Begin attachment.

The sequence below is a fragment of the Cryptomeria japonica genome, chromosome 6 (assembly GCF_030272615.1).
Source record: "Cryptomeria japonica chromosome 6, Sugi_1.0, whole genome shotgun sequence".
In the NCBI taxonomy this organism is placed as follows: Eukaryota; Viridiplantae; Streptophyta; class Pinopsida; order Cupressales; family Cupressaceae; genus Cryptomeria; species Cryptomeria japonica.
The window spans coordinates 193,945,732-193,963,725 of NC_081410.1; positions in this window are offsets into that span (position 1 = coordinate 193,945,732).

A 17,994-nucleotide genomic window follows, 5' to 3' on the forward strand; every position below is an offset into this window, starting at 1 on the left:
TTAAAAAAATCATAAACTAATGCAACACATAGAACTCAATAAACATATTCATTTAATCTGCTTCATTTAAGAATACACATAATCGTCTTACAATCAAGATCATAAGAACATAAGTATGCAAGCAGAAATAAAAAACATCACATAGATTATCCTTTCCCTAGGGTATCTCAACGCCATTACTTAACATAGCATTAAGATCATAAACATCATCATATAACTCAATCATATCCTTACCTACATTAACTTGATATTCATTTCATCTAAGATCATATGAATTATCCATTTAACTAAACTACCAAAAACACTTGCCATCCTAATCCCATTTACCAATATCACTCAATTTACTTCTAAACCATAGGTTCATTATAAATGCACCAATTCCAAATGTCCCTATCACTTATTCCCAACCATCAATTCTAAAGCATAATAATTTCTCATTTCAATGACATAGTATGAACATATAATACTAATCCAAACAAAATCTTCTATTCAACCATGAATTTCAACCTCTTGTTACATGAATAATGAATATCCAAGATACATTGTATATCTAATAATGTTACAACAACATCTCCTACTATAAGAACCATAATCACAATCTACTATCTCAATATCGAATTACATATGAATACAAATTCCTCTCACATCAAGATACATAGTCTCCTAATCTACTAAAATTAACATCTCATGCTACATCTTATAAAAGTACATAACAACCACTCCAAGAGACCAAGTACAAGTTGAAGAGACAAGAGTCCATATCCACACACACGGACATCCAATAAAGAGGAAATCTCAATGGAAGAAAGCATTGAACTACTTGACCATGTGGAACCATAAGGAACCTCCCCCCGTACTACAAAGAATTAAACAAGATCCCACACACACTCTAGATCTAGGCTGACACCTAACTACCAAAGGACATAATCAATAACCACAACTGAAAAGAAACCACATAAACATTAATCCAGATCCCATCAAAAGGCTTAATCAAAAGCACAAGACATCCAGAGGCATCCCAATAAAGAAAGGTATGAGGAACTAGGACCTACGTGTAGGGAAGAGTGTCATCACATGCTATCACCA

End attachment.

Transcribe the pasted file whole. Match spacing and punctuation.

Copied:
The sequence below is a fragment of the Cryptomeria japonica genome, chromosome 6 (assembly GCF_030272615.1).
Source record: "Cryptomeria japonica chromosome 6, Sugi_1.0, whole genome shotgun sequence".
In the NCBI taxonomy this organism is placed as follows: Eukaryota; Viridiplantae; Streptophyta; class Pinopsida; order Cupressales; family Cupressaceae; genus Cryptomeria; species Cryptomeria japonica.
The window spans coordinates 193,945,732-193,963,725 of NC_081410.1; positions in this window are offsets into that span (position 1 = coordinate 193,945,732).

A 17,994-nucleotide genomic window follows, 5' to 3' on the forward strand; every position below is an offset into this window, starting at 1 on the left:
TTAAAAAAATCATAAACTAATGCAACACATAGAACTCAATAAACATATTCATTTAATCTGCTTCATTTAAGAATACACATAATCGTCTTACAATCAAGATCATAAGAACATAAGTATGCAAGCAGAAATAAAAAACATCACATAGATTATCCTTTCCCTAGGGTATCTCAACGCCATTACTTAACATAGCATTAAGATCATAAACATCATCATATAACTCAATCATATCCTTACCTACATTAACTTGATATTCATTTCATCTAAGATCATATGAATTATCCATTTAACTAAACTACCAAAAACACTTGCCATCCTAATCCCATTTACCAATATCACTCAATTTACTTCTAAACCATAGGTTCATTATAAATGCACCAATTCCAAATGTCCCTATCACTTATTCCCAACCATCAATTCTAAAGCATAATAATTTCTCATTTCAATGACATAGTATGAACATATAATACTAATCCAAACAAAATCTTCTATTCAACCATGAATTTCAACCTCTTGTTACATGAATAATGAATATCCAAGATACATTGTATATCTAATAATGTTACAACAACATCTCCTACTATAAGAACCATAATCACAATCTACTATCTCAATATCGAATTACATATGAATACAAATTCCTCTCACATCAAGATACATAGTCTCCTAATCTACTAAAATTAACATCTCATGCTACATCTTATAAAAGTACATAACAACCACTCCAAGAGACCAAGTACAAGTTGAAGAGACAAGAGTCCATATCCACACACACGGACATCCAATAAAGAGGAAATCTCAATGGAAGAAAGCATTGAACTACTTGACCATGTGGAACCATAAGGAACCTCCCCCCGTACTACAAAGAATTAAACAAGATCCCACACACACTCTAGATCTAGGCTGACACCTAACTACCAAAGGACATAATCAATAACCACAACTGAAAAGAAACCACATAAACATTAATCCAGATCCCATCAAAAGGCTTAATCAAAAGCACAAGACATCCAGAGGCATCCCAATAAAGAAAGGTATGAGGAACTAGGACCTACGTGTAGGGAAGAGTGTCATCACATGCTATCACCA